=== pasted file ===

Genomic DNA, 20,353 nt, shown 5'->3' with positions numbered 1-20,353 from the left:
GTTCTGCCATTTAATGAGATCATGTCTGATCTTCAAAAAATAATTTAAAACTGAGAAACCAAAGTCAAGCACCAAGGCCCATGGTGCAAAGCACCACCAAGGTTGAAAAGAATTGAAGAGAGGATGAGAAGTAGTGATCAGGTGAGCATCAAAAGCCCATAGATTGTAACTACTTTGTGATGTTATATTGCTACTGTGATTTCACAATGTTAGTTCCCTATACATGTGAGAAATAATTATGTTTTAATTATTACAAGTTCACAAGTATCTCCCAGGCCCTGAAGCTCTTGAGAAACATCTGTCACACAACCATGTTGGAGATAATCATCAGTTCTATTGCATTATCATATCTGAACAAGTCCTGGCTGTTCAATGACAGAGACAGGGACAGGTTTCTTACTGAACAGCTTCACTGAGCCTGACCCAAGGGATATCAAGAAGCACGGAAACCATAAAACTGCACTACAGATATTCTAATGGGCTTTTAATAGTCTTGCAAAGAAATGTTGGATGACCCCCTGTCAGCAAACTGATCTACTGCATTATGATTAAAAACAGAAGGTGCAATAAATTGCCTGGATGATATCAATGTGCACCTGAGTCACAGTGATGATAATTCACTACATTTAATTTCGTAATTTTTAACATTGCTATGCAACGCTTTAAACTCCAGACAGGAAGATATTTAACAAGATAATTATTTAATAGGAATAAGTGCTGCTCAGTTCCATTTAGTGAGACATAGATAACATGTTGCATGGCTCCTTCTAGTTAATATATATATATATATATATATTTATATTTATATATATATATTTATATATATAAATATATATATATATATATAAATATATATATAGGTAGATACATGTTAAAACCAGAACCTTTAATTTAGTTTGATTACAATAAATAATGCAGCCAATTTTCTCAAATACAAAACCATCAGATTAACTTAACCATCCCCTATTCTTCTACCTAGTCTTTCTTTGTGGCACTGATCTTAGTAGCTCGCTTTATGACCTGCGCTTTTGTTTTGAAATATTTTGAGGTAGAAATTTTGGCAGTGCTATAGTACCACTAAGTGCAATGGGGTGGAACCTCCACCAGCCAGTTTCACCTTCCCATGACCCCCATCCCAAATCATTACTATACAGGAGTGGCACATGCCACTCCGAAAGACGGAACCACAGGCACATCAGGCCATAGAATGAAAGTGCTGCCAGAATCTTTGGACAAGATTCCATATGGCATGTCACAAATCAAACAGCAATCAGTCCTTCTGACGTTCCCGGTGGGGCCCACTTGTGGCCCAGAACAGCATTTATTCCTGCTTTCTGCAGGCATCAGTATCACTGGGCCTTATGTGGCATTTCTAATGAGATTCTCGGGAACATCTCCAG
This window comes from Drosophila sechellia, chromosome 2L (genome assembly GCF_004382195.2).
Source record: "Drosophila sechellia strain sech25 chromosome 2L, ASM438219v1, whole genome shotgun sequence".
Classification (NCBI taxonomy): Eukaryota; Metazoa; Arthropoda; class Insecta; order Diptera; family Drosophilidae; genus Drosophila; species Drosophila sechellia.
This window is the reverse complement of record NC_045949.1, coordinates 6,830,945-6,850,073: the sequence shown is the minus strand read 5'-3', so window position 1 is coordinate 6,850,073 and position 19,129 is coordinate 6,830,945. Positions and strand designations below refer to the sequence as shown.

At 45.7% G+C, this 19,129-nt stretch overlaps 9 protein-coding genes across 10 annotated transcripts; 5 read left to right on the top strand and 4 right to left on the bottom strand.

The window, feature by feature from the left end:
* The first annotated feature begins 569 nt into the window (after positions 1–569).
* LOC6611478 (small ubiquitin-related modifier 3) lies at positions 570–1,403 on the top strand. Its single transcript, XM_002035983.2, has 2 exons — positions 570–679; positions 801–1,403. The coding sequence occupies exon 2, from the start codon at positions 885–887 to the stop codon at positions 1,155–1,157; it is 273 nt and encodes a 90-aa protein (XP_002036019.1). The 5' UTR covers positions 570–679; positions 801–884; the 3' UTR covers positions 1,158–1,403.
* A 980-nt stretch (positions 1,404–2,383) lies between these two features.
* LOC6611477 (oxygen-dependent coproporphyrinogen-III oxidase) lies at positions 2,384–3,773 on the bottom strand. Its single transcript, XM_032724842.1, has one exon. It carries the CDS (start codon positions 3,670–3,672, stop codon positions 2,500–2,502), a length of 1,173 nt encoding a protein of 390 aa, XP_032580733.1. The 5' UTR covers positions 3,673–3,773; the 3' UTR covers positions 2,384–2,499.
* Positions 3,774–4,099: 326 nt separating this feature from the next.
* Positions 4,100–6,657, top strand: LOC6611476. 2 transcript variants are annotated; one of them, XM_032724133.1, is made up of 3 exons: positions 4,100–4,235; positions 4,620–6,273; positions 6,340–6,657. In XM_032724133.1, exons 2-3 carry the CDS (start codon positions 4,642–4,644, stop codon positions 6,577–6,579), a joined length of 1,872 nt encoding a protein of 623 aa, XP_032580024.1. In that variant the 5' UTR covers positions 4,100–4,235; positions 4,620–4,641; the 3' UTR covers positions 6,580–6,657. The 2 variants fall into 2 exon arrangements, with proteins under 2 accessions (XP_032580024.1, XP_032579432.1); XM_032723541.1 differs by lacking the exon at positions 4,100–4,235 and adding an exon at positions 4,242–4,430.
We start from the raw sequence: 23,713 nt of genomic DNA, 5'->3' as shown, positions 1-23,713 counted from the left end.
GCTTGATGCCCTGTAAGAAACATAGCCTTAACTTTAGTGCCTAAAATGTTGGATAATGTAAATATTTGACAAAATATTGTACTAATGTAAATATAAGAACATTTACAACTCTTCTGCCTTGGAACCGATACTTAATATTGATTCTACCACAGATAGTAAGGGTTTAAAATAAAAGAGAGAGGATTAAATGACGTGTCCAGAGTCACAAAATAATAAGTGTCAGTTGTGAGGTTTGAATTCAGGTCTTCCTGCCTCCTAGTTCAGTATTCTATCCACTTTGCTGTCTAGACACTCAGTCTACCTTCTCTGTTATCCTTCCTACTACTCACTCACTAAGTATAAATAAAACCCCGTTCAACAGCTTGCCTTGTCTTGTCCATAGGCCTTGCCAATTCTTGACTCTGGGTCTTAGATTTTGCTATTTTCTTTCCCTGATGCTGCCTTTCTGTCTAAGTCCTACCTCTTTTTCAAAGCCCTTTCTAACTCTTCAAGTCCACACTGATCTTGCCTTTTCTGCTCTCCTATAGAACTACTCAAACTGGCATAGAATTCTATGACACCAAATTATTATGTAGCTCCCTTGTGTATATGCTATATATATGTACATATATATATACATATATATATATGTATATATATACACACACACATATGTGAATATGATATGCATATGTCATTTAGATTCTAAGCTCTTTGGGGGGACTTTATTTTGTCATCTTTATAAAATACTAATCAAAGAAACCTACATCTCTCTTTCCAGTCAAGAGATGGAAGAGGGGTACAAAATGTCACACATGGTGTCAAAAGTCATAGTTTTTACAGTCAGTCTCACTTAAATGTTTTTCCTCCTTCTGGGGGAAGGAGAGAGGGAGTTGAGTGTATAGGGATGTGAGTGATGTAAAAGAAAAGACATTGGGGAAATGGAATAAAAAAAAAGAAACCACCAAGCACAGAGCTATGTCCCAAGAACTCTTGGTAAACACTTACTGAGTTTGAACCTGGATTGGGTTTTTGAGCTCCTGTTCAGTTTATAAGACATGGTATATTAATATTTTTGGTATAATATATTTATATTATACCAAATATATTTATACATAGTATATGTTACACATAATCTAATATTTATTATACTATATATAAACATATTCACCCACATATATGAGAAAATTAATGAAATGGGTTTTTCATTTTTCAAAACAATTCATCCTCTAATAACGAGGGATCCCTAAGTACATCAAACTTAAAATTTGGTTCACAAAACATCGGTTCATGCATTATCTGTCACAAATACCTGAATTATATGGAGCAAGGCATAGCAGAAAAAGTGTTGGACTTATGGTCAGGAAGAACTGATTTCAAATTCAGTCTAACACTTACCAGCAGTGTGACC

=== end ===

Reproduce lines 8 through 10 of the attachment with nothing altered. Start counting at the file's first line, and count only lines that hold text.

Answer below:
The window, feature by feature from the left end:
* The first annotated feature begins 569 nt into the window (after positions 1–569).
* LOC6611478 (small ubiquitin-related modifier 3) lies at positions 570–1,403 on the top strand. Its single transcript, XM_002035983.2, has 2 exons — positions 570–679; positions 801–1,403. The coding sequence occupies exon 2, from the start codon at positions 885–887 to the stop codon at positions 1,155–1,157; it is 273 nt and encodes a 90-aa protein (XP_002036019.1). The 5' UTR covers positions 570–679; positions 801–884; the 3' UTR covers positions 1,158–1,403.